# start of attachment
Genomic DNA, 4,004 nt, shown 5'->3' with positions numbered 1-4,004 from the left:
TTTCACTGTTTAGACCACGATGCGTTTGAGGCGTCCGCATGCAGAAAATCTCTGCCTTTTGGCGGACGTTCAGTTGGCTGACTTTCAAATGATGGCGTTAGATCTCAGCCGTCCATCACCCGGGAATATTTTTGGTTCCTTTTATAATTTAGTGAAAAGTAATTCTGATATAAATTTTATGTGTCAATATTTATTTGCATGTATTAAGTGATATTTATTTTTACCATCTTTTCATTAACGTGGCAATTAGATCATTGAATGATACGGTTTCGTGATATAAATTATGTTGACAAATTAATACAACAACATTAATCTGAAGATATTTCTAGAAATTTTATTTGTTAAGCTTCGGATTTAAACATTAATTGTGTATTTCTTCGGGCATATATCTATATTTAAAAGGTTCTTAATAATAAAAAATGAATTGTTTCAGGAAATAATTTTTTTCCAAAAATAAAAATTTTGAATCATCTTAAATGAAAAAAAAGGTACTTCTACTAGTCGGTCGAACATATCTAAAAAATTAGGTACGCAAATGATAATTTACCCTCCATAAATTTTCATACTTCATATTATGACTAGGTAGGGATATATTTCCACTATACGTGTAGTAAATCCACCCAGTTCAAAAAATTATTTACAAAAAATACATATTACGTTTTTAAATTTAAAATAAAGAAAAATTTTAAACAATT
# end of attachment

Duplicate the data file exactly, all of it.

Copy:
Genomic DNA, 4,004 nt, shown 5'->3' with positions numbered 1-4,004 from the left:
TTTCACTGTTTAGACCACGATGCGTTTGAGGCGTCCGCATGCAGAAAATCTCTGCCTTTTGGCGGACGTTCAGTTGGCTGACTTTCAAATGATGGCGTTAGATCTCAGCCGTCCATCACCCGGGAATATTTTTGGTTCCTTTTATAATTTAGTGAAAAGTAATTCTGATATAAATTTTATGTGTCAATATTTATTTGCATGTATTAAGTGATATTTATTTTTACCATCTTTTCATTAACGTGGCAATTAGATCATTGAATGATACGGTTTCGTGATATAAATTATGTTGACAAATTAATACAACAACATTAATCTGAAGATATTTCTAGAAATTTTATTTGTTAAGCTTCGGATTTAAACATTAATTGTGTATTTCTTCGGGCATATATCTATATTTAAAAGGTTCTTAATAATAAAAAATGAATTGTTTCAGGAAATAATTTTTTTCCAAAAATAAAAATTTTGAATCATCTTAAATGAAAAAAAAGGTACTTCTACTAGTCGGTCGAACATATCTAAAAAATTAGGTACGCAAATGATAATTTACCCTCCATAAATTTTCATACTTCATATTATGACTAGGTAGGGATATATTTCCACTATACGTGTAGTAAATCCACCCAGTTCAAAAAATTATTTACAAAAAATACATATTACGTTTTTAAATTTAAAATAAAGAAAAATTTTAAACAATT